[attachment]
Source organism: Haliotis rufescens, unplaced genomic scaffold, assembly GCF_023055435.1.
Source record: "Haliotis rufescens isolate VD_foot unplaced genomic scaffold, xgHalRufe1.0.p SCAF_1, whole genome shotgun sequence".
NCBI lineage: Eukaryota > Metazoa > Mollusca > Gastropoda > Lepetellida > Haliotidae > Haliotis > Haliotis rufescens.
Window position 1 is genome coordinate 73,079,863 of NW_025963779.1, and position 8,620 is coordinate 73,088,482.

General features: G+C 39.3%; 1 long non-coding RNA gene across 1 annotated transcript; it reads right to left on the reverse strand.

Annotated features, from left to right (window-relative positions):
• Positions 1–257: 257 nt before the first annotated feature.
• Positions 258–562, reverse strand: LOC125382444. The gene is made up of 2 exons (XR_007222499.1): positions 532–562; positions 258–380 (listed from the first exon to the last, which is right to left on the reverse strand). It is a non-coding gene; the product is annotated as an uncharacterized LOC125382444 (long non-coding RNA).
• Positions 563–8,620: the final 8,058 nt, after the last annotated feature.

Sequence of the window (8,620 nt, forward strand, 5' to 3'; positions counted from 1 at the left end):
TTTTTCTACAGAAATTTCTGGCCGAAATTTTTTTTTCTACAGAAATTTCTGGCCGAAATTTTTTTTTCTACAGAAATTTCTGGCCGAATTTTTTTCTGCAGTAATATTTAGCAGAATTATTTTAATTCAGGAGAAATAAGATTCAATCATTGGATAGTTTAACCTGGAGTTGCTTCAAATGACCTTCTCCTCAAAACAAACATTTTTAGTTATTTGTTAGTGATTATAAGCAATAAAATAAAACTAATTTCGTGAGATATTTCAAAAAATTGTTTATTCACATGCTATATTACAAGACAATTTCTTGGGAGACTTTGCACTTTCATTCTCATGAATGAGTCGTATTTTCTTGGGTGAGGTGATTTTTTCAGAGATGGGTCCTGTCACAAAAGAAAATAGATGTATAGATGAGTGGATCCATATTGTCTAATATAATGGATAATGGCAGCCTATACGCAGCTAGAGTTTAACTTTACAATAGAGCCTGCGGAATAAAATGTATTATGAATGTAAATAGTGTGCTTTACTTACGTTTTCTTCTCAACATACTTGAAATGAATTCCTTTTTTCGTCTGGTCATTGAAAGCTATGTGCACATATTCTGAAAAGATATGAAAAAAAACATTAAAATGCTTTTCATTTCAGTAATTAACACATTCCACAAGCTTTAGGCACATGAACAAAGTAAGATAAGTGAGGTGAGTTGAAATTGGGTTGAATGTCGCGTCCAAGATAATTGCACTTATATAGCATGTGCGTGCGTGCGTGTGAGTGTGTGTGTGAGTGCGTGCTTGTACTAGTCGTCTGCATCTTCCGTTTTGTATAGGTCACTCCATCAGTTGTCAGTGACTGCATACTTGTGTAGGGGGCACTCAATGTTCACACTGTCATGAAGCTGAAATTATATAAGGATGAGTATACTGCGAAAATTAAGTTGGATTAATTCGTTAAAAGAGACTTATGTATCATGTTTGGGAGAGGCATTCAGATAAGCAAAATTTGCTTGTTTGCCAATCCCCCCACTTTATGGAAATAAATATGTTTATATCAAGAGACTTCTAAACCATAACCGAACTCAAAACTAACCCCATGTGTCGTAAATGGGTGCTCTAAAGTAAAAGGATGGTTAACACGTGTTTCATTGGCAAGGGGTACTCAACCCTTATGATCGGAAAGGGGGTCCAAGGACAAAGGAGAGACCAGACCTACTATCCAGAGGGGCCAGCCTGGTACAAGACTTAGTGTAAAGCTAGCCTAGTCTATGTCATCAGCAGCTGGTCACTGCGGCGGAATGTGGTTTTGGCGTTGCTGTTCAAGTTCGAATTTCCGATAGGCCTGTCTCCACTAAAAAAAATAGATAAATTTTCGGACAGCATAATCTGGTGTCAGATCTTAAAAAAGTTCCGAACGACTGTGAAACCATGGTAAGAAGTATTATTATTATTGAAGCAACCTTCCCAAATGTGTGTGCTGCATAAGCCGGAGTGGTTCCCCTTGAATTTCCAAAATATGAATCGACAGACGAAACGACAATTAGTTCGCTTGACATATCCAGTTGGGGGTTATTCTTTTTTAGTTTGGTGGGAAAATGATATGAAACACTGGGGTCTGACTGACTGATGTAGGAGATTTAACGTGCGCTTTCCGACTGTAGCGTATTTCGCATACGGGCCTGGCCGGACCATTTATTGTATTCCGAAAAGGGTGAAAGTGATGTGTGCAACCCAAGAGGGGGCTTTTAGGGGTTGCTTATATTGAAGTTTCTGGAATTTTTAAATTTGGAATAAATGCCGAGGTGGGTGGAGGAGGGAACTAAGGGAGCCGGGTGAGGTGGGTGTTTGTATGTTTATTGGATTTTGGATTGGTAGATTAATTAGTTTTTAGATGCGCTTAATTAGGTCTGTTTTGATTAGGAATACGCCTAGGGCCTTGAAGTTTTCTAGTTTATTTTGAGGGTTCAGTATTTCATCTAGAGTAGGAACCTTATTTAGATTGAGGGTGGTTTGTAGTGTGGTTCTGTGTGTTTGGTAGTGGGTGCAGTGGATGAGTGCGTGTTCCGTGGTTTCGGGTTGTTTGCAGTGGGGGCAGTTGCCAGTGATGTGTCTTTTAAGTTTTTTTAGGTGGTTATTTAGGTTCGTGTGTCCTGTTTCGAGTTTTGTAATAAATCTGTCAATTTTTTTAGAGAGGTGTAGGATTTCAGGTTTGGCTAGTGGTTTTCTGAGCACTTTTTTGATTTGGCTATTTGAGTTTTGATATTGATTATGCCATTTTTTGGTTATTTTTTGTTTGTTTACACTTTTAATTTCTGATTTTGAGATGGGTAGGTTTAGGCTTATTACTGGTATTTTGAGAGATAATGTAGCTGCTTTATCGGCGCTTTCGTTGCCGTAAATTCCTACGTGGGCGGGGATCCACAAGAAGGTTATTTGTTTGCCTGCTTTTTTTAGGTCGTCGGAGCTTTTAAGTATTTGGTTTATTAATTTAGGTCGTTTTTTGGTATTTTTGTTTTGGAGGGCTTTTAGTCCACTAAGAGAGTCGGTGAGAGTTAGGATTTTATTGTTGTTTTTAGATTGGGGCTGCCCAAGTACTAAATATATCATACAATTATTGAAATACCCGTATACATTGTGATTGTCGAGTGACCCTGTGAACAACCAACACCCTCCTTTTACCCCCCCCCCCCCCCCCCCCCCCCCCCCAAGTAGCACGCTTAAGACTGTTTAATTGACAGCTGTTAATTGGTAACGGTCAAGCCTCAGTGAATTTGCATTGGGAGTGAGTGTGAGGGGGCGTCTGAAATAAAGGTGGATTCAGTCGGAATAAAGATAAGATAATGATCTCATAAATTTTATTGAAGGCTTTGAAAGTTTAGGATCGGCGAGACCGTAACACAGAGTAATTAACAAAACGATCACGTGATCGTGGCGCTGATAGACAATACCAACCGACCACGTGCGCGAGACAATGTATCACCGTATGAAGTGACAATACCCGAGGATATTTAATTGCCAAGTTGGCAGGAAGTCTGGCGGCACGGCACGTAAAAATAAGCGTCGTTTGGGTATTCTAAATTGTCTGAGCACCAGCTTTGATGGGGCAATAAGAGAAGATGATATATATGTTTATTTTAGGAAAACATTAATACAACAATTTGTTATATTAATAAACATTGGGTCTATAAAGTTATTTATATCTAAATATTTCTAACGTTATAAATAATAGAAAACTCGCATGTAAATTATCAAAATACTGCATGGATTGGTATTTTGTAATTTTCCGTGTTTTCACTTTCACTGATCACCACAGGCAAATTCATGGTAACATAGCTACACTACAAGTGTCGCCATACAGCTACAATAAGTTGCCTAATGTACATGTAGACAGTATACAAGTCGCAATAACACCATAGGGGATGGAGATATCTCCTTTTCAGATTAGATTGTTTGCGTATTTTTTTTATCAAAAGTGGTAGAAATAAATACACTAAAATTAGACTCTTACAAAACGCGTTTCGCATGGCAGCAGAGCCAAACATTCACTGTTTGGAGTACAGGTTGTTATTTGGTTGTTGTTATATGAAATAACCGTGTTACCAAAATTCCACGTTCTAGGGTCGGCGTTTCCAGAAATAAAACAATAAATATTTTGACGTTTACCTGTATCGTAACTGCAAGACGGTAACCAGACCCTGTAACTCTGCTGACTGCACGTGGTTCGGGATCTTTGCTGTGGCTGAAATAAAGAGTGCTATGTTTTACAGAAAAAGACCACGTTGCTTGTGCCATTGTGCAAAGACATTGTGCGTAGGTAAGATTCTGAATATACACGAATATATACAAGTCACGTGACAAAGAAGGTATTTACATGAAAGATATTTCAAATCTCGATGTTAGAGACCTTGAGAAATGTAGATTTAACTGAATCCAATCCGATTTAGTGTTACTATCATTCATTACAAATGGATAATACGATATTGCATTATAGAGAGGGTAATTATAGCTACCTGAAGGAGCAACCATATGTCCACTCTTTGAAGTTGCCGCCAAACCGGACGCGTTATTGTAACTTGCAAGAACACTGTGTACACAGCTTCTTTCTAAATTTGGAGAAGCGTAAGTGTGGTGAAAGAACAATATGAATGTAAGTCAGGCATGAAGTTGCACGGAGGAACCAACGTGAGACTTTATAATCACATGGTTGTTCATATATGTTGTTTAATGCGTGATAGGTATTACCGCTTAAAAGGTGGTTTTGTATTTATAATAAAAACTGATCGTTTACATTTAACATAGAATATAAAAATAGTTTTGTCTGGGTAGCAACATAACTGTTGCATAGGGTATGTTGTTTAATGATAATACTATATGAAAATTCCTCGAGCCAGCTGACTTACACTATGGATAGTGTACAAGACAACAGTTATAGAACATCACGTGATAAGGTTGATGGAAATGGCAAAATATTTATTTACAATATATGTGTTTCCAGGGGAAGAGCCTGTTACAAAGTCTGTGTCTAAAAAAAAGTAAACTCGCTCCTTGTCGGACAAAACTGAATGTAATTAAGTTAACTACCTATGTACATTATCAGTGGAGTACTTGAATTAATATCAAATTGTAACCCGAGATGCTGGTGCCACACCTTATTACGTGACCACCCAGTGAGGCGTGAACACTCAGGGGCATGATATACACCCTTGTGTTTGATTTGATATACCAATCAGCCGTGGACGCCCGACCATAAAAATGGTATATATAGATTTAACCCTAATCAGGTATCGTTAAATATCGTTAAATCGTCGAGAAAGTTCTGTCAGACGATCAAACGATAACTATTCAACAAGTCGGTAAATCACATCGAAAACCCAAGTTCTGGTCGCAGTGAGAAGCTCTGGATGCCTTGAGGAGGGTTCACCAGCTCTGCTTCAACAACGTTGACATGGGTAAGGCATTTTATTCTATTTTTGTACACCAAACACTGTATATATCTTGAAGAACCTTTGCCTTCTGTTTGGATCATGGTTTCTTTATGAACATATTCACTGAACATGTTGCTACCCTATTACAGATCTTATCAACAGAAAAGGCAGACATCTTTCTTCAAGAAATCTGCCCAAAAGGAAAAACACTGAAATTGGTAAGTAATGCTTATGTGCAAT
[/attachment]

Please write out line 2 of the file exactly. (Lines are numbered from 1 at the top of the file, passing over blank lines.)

Source record: "Haliotis rufescens isolate VD_foot unplaced genomic scaffold, xgHalRufe1.0.p SCAF_1, whole genome shotgun sequence".